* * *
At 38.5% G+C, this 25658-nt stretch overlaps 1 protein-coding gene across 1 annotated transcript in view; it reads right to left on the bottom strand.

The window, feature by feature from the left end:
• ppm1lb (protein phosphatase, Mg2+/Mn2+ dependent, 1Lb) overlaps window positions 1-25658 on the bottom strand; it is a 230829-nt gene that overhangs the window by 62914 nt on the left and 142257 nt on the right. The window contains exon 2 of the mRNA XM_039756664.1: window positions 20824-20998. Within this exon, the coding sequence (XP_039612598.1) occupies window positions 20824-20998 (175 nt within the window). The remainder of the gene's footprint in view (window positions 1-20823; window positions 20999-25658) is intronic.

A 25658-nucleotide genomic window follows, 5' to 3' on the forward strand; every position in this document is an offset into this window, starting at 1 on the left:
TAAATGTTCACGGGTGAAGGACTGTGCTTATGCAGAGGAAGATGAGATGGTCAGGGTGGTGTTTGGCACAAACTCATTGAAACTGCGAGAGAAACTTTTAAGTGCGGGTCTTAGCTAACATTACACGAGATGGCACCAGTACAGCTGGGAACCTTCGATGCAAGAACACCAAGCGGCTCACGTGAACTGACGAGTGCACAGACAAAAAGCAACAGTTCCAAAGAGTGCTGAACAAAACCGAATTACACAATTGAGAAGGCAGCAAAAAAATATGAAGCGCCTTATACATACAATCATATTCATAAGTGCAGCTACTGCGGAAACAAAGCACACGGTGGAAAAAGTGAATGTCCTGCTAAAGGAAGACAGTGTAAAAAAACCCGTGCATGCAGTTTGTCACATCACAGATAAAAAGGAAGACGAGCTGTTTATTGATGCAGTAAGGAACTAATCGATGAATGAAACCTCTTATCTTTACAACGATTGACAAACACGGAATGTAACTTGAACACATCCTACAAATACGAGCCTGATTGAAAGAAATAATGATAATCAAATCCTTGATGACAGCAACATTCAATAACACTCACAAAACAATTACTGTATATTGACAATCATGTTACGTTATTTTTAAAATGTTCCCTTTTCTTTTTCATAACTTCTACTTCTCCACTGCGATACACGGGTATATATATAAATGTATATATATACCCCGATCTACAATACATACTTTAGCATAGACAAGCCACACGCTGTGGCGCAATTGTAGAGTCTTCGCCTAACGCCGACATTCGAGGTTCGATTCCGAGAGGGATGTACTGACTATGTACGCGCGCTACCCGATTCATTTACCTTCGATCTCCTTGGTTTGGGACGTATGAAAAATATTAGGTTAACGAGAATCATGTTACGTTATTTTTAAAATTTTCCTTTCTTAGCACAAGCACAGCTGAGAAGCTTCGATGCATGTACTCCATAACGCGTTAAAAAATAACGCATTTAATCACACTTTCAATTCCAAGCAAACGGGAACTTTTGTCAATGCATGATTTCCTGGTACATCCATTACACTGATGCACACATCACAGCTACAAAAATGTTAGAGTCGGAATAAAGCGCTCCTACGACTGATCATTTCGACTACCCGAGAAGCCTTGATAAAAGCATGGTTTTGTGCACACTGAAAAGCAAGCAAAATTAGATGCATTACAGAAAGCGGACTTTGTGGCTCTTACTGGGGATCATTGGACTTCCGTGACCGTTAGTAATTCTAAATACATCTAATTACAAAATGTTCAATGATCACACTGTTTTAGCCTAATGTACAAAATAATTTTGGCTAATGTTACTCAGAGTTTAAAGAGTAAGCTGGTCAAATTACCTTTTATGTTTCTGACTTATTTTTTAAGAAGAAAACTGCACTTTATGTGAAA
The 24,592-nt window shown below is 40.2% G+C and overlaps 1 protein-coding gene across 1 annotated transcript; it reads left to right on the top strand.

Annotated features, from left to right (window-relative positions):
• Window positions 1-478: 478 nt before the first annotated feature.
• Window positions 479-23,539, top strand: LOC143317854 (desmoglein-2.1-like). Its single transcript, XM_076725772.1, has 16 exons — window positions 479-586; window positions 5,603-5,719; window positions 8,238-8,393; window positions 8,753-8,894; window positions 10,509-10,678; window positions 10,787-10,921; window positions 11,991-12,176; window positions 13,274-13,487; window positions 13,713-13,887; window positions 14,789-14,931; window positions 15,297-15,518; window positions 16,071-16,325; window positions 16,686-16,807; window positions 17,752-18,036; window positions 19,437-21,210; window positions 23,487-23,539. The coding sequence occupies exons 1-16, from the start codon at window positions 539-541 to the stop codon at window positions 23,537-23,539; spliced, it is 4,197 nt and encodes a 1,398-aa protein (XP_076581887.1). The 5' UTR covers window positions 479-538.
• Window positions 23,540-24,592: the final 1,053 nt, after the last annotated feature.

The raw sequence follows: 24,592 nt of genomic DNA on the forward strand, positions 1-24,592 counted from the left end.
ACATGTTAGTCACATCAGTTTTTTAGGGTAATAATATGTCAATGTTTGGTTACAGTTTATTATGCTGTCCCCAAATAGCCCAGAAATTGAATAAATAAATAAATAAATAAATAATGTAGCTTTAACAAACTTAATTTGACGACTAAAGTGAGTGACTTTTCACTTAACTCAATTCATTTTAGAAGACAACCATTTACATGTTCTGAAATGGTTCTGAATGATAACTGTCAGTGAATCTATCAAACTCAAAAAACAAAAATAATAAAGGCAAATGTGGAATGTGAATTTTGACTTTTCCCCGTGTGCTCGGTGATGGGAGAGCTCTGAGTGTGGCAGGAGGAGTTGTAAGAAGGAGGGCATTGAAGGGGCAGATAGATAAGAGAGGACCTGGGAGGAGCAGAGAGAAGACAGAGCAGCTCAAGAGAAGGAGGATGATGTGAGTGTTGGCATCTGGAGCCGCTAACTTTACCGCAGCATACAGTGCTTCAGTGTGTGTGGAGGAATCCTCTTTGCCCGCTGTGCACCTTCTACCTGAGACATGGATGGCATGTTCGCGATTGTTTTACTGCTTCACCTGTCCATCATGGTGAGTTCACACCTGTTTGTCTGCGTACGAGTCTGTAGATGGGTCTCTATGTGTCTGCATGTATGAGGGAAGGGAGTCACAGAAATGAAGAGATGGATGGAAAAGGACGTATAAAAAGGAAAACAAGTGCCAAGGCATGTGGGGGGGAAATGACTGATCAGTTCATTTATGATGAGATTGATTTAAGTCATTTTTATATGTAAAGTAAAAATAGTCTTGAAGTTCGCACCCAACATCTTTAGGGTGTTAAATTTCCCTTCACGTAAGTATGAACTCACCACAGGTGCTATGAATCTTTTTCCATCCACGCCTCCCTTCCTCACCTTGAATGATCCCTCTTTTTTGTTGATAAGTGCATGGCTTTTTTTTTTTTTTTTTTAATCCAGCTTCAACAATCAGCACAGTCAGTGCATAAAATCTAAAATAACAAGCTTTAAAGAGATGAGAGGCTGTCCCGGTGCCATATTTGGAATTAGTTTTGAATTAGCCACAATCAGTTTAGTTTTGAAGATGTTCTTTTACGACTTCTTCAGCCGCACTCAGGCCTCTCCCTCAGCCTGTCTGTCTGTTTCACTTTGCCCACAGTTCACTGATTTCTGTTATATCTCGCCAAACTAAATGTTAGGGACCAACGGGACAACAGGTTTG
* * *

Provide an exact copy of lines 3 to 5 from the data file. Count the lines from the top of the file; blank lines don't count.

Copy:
• ppm1lb (protein phosphatase, Mg2+/Mn2+ dependent, 1Lb) overlaps window positions 1-25658 on the bottom strand; it is a 230829-nt gene that overhangs the window by 62914 nt on the left and 142257 nt on the right. The window contains exon 2 of the mRNA XM_039756664.1: window positions 20824-20998. Within this exon, the coding sequence (XP_039612598.1) occupies window positions 20824-20998 (175 nt within the window). The remainder of the gene's footprint in view (window positions 1-20823; window positions 20999-25658) is intronic.

A 25658-nucleotide genomic window follows, 5' to 3' on the forward strand; every position in this document is an offset into this window, starting at 1 on the left:
TAAATGTTCACGGGTGAAGGACTGTGCTTATGCAGAGGAAGATGAGATGGTCAGGGTGGTGTTTGGCACAAACTCATTGAAACTGCGAGAGAAACTTTTAAGTGCGGGTCTTAGCTAACATTACACGAGATGGCACCAGTACAGCTGGGAACCTTCGATGCAAGAACACCAAGCGGCTCACGTGAACTGACGAGTGCACAGACAAAAAGCAACAGTTCCAAAGAGTGCTGAACAAAACCGAATTACACAATTGAGAAGGCAGCAAAAAAATATGAAGCGCCTTATACATACAATCATATTCATAAGTGCAGCTACTGCGGAAACAAAGCACACGGTGGAAAAAGTGAATGTCCTGCTAAAGGAAGACAGTGTAAAAAAACCCGTGCATGCAGTTTGTCACATCACAGATAAAAAGGAAGACGAGCTGTTTATTGATGCAGTAAGGAACTAATCGATGAATGAAACCTCTTATCTTTACAACGATTGACAAACACGGAATGTAACTTGAACACATCCTACAAATACGAGCCTGATTGAAAGAAATAATGATAATCAAATCCTTGATGACAGCAACATTCAATAACACTCACAAAACAATTACTGTATATTGACAATCATGTTACGTTATTTTTAAAATGTTCCCTTTTCTTTTTCATAACTTCTACTTCTCCACTGCGATACACGGGTATATATATAAATGTATATATATACCCCGATCTACAATACATACTTTAGCATAGACAAGCCACACGCTGTGGCGCAATTGTAGAGTCTTCGCCTAACGCCGACATTCGAGGTTCGATTCCGAGAGGGATGTACTGACTATGTACGCGCGCTACCCGATTCATTTACCTTCGATCTCCTTGGTTTGGGACGTATGAAAAATATTAGGTTAACGAGAATCATGTTACGTTATTTTTAAAATTTTCCTTTCTTAGCACAAGCACAGCTGAGAAGCTTCGATGCATGTACTCCATAACGCGTTAAAAAATAACGCATTTAATCACACTTTCAATTCCAAGCAAACGGGAACTTTTGTCAATGCATGATTTCCTGGTACATCCATTACACTGATGCACACATCACAGCTACAAAAATGTTAGAGTCGGAATAAAGCGCTCCTACGACTGATCATTTCGACTACCCGAGAAGCCTTGATAAAAGCATGGTTTTGTGCACACTGAAAAGCAAGCAAAATTAGATGCATTACAGAAAGCGGACTTTGTGGCTCTTACTGGGGATCATTGGACTTCCGTGACCGTTAGTAATTCTAAATACATCTAATTACAAAATGTTCAATGATCACACTGTTTTAGCCTAATGTACAAAATAATTTTGGCTAATGTTACTCAGAGTTTAAAGAGTAAGCTGGTCAAATTACCTTTTATGTTTCTGACTTATTTTTTAAGAAGAAAACTGCACTTTATGTGAAA